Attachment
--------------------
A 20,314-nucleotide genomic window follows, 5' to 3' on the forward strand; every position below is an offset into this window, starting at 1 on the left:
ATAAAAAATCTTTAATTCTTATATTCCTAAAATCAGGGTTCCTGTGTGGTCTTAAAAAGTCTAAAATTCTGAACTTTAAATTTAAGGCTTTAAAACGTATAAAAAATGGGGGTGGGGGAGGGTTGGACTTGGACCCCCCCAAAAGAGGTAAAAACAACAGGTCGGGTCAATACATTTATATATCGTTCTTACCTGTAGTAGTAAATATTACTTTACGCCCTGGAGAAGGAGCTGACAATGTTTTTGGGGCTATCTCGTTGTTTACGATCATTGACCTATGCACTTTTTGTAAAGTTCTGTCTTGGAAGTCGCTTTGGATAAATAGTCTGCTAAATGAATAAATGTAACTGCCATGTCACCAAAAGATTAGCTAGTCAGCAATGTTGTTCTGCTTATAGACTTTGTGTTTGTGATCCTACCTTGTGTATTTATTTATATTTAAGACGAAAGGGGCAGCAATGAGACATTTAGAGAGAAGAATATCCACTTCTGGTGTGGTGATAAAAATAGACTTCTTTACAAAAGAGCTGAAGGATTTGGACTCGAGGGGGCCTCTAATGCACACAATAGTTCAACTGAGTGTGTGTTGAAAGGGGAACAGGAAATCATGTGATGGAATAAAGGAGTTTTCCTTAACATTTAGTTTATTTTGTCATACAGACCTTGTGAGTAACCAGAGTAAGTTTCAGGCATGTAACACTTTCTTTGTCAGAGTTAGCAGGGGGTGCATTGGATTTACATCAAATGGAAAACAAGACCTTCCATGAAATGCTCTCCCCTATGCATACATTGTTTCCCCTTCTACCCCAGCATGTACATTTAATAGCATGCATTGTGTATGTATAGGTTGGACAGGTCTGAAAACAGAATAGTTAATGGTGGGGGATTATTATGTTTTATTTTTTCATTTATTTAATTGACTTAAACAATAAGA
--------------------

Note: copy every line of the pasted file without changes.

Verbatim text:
A 20,314-nucleotide genomic window follows, 5' to 3' on the forward strand; every position below is an offset into this window, starting at 1 on the left:
ATAAAAAATCTTTAATTCTTATATTCCTAAAATCAGGGTTCCTGTGTGGTCTTAAAAAGTCTAAAATTCTGAACTTTAAATTTAAGGCTTTAAAACGTATAAAAAATGGGGGTGGGGGAGGGTTGGACTTGGACCCCCCCAAAAGAGGTAAAAACAACAGGTCGGGTCAATACATTTATATATCGTTCTTACCTGTAGTAGTAAATATTACTTTACGCCCTGGAGAAGGAGCTGACAATGTTTTTGGGGCTATCTCGTTGTTTACGATCATTGACCTATGCACTTTTTGTAAAGTTCTGTCTTGGAAGTCGCTTTGGATAAATAGTCTGCTAAATGAATAAATGTAACTGCCATGTCACCAAAAGATTAGCTAGTCAGCAATGTTGTTCTGCTTATAGACTTTGTGTTTGTGATCCTACCTTGTGTATTTATTTATATTTAAGACGAAAGGGGCAGCAATGAGACATTTAGAGAGAAGAATATCCACTTCTGGTGTGGTGATAAAAATAGACTTCTTTACAAAAGAGCTGAAGGATTTGGACTCGAGGGGGCCTCTAATGCACACAATAGTTCAACTGAGTGTGTGTTGAAAGGGGAACAGGAAATCATGTGATGGAATAAAGGAGTTTTCCTTAACATTTAGTTTATTTTGTCATACAGACCTTGTGAGTAACCAGAGTAAGTTTCAGGCATGTAACACTTTCTTTGTCAGAGTTAGCAGGGGGTGCATTGGATTTACATCAAATGGAAAACAAGACCTTCCATGAAATGCTCTCCCCTATGCATACATTGTTTCCCCTTCTACCCCAGCATGTACATTTAATAGCATGCATTGTGTATGTATAGGTTGGACAGGTCTGAAAACAGAATAGTTAATGGTGGGGGATTATTATGTTTTATTTTTTCATTTATTTAATTGACTTAAACAATAAGA